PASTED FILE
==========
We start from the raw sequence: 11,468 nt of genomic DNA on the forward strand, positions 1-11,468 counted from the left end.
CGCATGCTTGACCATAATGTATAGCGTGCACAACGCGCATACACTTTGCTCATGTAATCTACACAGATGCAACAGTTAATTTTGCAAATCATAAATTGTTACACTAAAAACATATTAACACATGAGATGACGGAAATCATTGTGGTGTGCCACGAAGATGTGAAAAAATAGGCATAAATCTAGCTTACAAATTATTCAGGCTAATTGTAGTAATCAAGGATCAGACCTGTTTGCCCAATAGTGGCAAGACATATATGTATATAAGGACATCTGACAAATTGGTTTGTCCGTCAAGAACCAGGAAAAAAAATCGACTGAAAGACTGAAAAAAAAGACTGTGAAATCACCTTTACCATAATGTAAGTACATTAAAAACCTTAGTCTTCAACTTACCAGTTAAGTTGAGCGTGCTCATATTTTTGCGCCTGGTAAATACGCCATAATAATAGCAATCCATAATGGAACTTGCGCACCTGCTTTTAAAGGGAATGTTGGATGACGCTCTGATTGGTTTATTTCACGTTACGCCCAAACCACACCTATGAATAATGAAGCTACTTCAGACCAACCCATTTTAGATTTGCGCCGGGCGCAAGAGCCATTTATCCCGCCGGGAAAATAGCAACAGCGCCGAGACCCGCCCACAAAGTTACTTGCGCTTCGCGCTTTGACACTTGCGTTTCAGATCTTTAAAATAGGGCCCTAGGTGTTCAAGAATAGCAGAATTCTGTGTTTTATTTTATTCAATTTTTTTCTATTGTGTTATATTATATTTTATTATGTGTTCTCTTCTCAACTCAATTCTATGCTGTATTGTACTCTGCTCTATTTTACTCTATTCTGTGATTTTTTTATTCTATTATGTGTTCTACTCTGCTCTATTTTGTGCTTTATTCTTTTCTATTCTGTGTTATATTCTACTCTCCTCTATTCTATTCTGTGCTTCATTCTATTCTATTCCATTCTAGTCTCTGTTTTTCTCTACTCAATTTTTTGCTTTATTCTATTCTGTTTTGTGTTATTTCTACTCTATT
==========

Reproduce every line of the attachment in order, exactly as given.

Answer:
We start from the raw sequence: 11,468 nt of genomic DNA on the forward strand, positions 1-11,468 counted from the left end.
CGCATGCTTGACCATAATGTATAGCGTGCACAACGCGCATACACTTTGCTCATGTAATCTACACAGATGCAACAGTTAATTTTGCAAATCATAAATTGTTACACTAAAAACATATTAACACATGAGATGACGGAAATCATTGTGGTGTGCCACGAAGATGTGAAAAAATAGGCATAAATCTAGCTTACAAATTATTCAGGCTAATTGTAGTAATCAAGGATCAGACCTGTTTGCCCAATAGTGGCAAGACATATATGTATATAAGGACATCTGACAAATTGGTTTGTCCGTCAAGAACCAGGAAAAAAAATCGACTGAAAGACTGAAAAAAAAGACTGTGAAATCACCTTTACCATAATGTAAGTACATTAAAAACCTTAGTCTTCAACTTACCAGTTAAGTTGAGCGTGCTCATATTTTTGCGCCTGGTAAATACGCCATAATAATAGCAATCCATAATGGAACTTGCGCACCTGCTTTTAAAGGGAATGTTGGATGACGCTCTGATTGGTTTATTTCACGTTACGCCCAAACCACACCTATGAATAATGAAGCTACTTCAGACCAACCCATTTTAGATTTGCGCCGGGCGCAAGAGCCATTTATCCCGCCGGGAAAATAGCAACAGCGCCGAGACCCGCCCACAAAGTTACTTGCGCTTCGCGCTTTGACACTTGCGTTTCAGATCTTTAAAATAGGGCCCTAGGTGTTCAAGAATAGCAGAATTCTGTGTTTTATTTTATTCAATTTTTTTCTATTGTGTTATATTATATTTTATTATGTGTTCTCTTCTCAACTCAATTCTATGCTGTATTGTACTCTGCTCTATTTTACTCTATTCTGTGATTTTTTTATTCTATTATGTGTTCTACTCTGCTCTATTTTGTGCTTTATTCTTTTCTATTCTGTGTTATATTCTACTCTCCTCTATTCTATTCTGTGCTTCATTCTATTCTATTCCATTCTAGTCTCTGTTTTTCTCTACTCAATTTTTTGCTTTATTCTATTCTGTTTTGTGTTATTTCTACTCTATT